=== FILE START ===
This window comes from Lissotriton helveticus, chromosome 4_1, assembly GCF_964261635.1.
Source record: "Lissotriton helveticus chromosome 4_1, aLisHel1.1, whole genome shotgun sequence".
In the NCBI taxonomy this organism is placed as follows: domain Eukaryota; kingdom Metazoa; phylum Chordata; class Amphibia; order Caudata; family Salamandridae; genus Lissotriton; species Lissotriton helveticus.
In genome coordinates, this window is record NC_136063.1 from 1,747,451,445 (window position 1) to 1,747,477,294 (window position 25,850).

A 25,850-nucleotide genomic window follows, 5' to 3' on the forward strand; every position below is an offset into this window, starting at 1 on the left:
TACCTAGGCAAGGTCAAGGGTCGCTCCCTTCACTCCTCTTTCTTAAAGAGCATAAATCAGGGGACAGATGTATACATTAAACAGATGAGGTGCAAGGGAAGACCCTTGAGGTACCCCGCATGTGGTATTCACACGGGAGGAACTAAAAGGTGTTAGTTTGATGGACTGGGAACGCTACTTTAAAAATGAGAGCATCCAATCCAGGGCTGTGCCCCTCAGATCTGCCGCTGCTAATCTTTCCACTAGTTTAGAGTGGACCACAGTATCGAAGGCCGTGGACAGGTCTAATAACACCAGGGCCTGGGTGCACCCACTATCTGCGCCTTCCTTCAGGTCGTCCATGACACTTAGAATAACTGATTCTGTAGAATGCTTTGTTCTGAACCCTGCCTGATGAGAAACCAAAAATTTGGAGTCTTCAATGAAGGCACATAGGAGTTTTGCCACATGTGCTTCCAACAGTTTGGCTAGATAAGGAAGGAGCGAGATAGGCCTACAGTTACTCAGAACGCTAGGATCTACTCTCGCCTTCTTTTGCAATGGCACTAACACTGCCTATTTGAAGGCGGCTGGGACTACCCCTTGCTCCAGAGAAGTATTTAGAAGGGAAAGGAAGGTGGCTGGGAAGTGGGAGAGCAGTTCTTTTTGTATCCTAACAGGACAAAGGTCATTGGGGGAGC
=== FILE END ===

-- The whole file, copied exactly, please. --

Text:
This window comes from Lissotriton helveticus, chromosome 4_1, assembly GCF_964261635.1.
Source record: "Lissotriton helveticus chromosome 4_1, aLisHel1.1, whole genome shotgun sequence".
In the NCBI taxonomy this organism is placed as follows: domain Eukaryota; kingdom Metazoa; phylum Chordata; class Amphibia; order Caudata; family Salamandridae; genus Lissotriton; species Lissotriton helveticus.
In genome coordinates, this window is record NC_136063.1 from 1,747,451,445 (window position 1) to 1,747,477,294 (window position 25,850).

A 25,850-nucleotide genomic window follows, 5' to 3' on the forward strand; every position below is an offset into this window, starting at 1 on the left:
TACCTAGGCAAGGTCAAGGGTCGCTCCCTTCACTCCTCTTTCTTAAAGAGCATAAATCAGGGGACAGATGTATACATTAAACAGATGAGGTGCAAGGGAAGACCCTTGAGGTACCCCGCATGTGGTATTCACACGGGAGGAACTAAAAGGTGTTAGTTTGATGGACTGGGAACGCTACTTTAAAAATGAGAGCATCCAATCCAGGGCTGTGCCCCTCAGATCTGCCGCTGCTAATCTTTCCACTAGTTTAGAGTGGACCACAGTATCGAAGGCCGTGGACAGGTCTAATAACACCAGGGCCTGGGTGCACCCACTATCTGCGCCTTCCTTCAGGTCGTCCATGACACTTAGAATAACTGATTCTGTAGAATGCTTTGTTCTGAACCCTGCCTGATGAGAAACCAAAAATTTGGAGTCTTCAATGAAGGCACATAGGAGTTTTGCCACATGTGCTTCCAACAGTTTGGCTAGATAAGGAAGGAGCGAGATAGGCCTACAGTTACTCAGAACGCTAGGATCTACTCTCGCCTTCTTTTGCAATGGCACTAACACTGCCTATTTGAAGGCGGCTGGGACTACCCCTTGCTCCAGAGAAGTATTTAGAAGGGAAAGGAAGGTGGCTGGGAAGTGGGAGAGCAGTTCTTTTTGTATCCTAACAGGACAAAGGTCATTGGGGGAGC